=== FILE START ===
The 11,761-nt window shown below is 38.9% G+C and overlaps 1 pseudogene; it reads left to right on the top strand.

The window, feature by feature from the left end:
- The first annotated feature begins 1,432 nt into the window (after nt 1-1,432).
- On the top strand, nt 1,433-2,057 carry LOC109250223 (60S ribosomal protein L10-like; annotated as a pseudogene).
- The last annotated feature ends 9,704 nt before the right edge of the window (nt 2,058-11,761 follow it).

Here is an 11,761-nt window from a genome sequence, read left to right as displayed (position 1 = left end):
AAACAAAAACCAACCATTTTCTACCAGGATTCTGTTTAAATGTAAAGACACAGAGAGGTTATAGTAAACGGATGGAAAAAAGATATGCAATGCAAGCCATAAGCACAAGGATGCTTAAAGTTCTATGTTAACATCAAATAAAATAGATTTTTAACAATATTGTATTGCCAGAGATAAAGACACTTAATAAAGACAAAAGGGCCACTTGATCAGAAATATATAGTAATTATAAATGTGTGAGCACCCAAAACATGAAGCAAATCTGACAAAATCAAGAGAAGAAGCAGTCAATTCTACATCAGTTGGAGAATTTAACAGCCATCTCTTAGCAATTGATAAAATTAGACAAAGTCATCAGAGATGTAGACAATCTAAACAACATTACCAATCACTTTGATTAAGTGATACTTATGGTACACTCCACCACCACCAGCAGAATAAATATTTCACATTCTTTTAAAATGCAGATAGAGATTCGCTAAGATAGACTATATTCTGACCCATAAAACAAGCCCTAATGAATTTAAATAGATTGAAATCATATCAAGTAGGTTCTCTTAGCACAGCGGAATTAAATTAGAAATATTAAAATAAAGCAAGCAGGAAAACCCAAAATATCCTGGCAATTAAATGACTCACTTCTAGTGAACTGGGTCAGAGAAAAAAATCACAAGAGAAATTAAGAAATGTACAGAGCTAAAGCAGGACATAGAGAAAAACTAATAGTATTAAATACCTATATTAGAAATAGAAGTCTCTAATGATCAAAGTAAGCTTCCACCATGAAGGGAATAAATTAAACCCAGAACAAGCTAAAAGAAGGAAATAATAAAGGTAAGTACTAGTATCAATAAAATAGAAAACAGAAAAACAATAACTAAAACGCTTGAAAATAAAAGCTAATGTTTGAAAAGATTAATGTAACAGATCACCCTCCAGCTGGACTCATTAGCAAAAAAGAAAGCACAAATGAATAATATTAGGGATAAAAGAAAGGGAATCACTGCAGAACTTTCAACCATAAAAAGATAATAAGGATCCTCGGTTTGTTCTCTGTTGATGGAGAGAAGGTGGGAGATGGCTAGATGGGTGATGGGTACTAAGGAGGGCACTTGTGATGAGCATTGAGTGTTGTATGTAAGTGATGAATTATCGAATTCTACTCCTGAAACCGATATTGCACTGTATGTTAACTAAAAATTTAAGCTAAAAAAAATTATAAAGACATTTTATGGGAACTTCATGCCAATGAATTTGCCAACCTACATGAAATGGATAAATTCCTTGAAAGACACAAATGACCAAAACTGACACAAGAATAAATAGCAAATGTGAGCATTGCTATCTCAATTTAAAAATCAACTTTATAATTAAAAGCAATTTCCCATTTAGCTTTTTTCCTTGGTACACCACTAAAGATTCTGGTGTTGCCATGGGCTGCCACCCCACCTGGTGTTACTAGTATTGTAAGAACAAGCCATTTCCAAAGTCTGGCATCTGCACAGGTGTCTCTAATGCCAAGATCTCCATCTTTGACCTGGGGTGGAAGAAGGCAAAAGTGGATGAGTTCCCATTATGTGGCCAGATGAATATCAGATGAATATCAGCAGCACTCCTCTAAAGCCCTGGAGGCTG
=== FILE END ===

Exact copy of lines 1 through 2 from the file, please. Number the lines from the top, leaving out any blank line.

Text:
The 11,761-nt window shown below is 38.9% G+C and overlaps 1 pseudogene; it reads left to right on the top strand.

The window, feature by feature from the left end: